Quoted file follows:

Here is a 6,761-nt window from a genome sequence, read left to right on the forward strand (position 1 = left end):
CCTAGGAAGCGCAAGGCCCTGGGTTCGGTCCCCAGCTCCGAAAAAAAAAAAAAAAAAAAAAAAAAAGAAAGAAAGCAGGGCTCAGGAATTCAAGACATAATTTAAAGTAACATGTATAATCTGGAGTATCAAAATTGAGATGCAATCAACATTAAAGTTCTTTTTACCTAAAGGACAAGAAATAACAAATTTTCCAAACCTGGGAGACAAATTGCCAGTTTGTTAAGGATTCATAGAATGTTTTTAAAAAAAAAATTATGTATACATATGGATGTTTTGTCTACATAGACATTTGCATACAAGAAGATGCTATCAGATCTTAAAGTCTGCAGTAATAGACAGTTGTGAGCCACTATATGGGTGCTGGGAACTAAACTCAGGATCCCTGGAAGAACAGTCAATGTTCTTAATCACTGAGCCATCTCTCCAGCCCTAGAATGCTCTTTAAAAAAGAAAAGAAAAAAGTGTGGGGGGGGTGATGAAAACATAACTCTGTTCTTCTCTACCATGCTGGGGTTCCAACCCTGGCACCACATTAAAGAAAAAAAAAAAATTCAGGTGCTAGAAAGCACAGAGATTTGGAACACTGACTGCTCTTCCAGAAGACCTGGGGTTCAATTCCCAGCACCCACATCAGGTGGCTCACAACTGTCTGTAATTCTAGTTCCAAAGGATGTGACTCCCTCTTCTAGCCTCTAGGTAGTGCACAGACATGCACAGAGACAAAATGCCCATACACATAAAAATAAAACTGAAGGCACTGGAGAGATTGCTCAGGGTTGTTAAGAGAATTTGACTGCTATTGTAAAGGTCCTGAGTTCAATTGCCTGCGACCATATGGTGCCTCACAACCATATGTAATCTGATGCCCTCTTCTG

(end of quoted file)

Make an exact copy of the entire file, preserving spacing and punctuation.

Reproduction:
Here is a 6,761-nt window from a genome sequence, read left to right on the forward strand (position 1 = left end):
CCTAGGAAGCGCAAGGCCCTGGGTTCGGTCCCCAGCTCCGAAAAAAAAAAAAAAAAAAAAAAAAAAGAAAGAAAGCAGGGCTCAGGAATTCAAGACATAATTTAAAGTAACATGTATAATCTGGAGTATCAAAATTGAGATGCAATCAACATTAAAGTTCTTTTTACCTAAAGGACAAGAAATAACAAATTTTCCAAACCTGGGAGACAAATTGCCAGTTTGTTAAGGATTCATAGAATGTTTTTAAAAAAAAAATTATGTATACATATGGATGTTTTGTCTACATAGACATTTGCATACAAGAAGATGCTATCAGATCTTAAAGTCTGCAGTAATAGACAGTTGTGAGCCACTATATGGGTGCTGGGAACTAAACTCAGGATCCCTGGAAGAACAGTCAATGTTCTTAATCACTGAGCCATCTCTCCAGCCCTAGAATGCTCTTTAAAAAAGAAAAGAAAAAAGTGTGGGGGGGGTGATGAAAACATAACTCTGTTCTTCTCTACCATGCTGGGGTTCCAACCCTGGCACCACATTAAAGAAAAAAAAAAAATTCAGGTGCTAGAAAGCACAGAGATTTGGAACACTGACTGCTCTTCCAGAAGACCTGGGGTTCAATTCCCAGCACCCACATCAGGTGGCTCACAACTGTCTGTAATTCTAGTTCCAAAGGATGTGACTCCCTCTTCTAGCCTCTAGGTAGTGCACAGACATGCACAGAGACAAAATGCCCATACACATAAAAATAAAACTGAAGGCACTGGAGAGATTGCTCAGGGTTGTTAAGAGAATTTGACTGCTATTGTAAAGGTCCTGAGTTCAATTGCCTGCGACCATATGGTGCCTCACAACCATATGTAATCTGATGCCCTCTTCTG